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UWCSEA Singapore

(35 Posts)
Karramaboo Wed 27-Sep-17 21:56:02

Hi all,

We are seriously contemplating a move to Singapore as dh has been offered a really great package with his current company, running things out of Singapore. DH had a look around and really liked UWCSEA for ds, who is currently year 6.

Our dilemma is that ds is quite academic and sitting the 11+ for selective Indie schools (Latymer Upper, KCS) in London. He also has some mild SEN (joint hyper mobility) so we are bearing this in mind when looking for next schools for him. Ds is very into art and drama and will be applying for scholarships in both. Dh's job opportunity is totally out of the blue but as I said it's a great package in terms of accommodation/school fees/maid/bills all paid. On the other hand ds has been preparing for the 11+ for a long time and if he gets in then based purely on academics, the London day schools get pretty great results. The other thing we like is the level and understanding of SEN in the London schools we're looking at as well as the standard of art and drama.

BUT... the money and the lifestyle benefits are really tempting. I have arthritis and the climate would be great for me and for ds it would mean access to a swimming pool in our accommodation which would be great as daily swimming would really help with his joint pain.

Sorry for the incredibly rambling post - getting to the point now! So my question is - does anyone know what art and drama are like at UWCSEA? Also anyone with experience of their SEN provision? Very confused and could do with some advice!

Thanks so much in advance!

Laptopwieldingharpy Fri 29-Sep-17 07:04:09

It is a great school but it's just not comparable to top uk schools.
Art and drama are good but it is just simply not the same exposure as living in London.
However he will certainly benefit from being thrown into the melting pot that UWCSEA is. Living overseas is a fantastic experience at that age. You can always consider boarding after a couple of years.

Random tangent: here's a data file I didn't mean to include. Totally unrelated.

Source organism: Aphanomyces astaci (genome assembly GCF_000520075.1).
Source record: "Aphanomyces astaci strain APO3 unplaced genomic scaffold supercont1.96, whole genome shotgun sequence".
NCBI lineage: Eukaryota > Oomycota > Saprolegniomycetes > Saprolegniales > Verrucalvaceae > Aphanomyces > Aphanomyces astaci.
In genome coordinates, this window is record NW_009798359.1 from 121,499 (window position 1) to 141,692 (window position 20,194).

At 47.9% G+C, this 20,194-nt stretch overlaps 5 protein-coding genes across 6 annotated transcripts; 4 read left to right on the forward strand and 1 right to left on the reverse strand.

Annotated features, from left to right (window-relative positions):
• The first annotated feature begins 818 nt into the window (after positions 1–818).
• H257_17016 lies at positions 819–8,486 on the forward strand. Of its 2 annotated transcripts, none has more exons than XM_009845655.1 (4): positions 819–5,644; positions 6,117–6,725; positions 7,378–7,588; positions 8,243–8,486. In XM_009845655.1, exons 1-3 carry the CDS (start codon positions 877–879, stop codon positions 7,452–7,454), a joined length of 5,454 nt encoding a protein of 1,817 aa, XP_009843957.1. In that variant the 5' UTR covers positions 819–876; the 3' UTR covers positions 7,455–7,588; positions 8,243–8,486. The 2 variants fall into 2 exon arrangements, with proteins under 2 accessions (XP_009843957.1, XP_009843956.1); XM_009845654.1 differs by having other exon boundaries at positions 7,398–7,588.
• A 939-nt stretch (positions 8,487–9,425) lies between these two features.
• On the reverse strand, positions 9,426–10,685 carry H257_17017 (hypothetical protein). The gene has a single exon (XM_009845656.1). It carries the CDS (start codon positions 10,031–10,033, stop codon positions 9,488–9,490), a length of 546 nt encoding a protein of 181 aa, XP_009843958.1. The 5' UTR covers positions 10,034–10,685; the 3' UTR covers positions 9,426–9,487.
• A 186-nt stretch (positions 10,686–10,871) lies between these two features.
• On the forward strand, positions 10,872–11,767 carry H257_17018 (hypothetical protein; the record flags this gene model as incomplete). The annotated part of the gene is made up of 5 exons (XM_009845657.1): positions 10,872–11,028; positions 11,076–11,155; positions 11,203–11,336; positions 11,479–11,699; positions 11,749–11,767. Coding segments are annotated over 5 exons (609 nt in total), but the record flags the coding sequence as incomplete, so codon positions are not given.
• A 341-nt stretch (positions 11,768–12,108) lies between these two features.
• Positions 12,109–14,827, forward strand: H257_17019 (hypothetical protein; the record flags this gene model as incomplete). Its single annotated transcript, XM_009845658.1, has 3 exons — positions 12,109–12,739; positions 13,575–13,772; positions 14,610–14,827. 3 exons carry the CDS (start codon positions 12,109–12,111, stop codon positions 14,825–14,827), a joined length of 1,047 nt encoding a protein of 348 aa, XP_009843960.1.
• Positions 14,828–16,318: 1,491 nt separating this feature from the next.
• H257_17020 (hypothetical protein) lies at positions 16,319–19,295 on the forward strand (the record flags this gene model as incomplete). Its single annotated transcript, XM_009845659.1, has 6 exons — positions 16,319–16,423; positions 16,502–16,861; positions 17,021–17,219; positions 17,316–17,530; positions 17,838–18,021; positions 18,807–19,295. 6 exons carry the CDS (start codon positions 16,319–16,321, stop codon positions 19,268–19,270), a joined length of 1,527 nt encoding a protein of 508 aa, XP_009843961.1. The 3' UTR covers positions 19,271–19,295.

SEN provisions are frankly not great in Asia but at that age, if you already have received guidance from an OT, you should be able to work out a plan with the school?

Laptopwieldingharpy Fri 29-Sep-17 07:06:43

Worth doing a tour of tanglin trust too

BradleyPooper Sat 30-Sep-17 03:03:57

One of the best schools in Singapore for SEN is Dover Court. It’s also part of Nord Angelia, which has partnerships with Juilliard for their arts program.

We left Singapore (and Dover Court) 4 years ago, it wasn’t very academic beyond primary school (which was just fantastic) but it’s gone though many changes since then. I would advise you to take a look and see out some current parents with children with similar profiles to yours.

Btw when we were in Singapore, UWC has an 8 year waiting list and was the top school in Singapore .... I guess that’s changed.

Karramaboo Sun 01-Oct-17 09:01:24

Thanks all for the responses -

Bradley - dh has spoken to friends with kids there and they didn't think Dover Court would be suitably academic, all said good things re primary though! Re UWC yes they seem to have changed the system - dh had a look around and they gave dh the impression that admission really shouldn't be an issue.

Laptop - we are going to try and get a look at Tanglin but dh didn't manage it on his last trip so it will probably have to wait until after we get to Singapore. A couple of things put me off though and I'd love to be corrected if I'm wrong as the academic results are on a par with UK indies. First off, I've heard there's quite a waitlist and dh's company won't pay for us to jump the queue. Also, dh has a friend whose kids are at UWC and he said Tanglin was great for academics but he thought UWC would be a better more well-rounded environment for ds. It's all hard to tell without seeing the schools.

I'd also heard Dulwich College may be worth a look but it's relatively new so it's hard to tell if it is anything like Dulwich College UK (which we love and which ds is sitting the 11+ for too).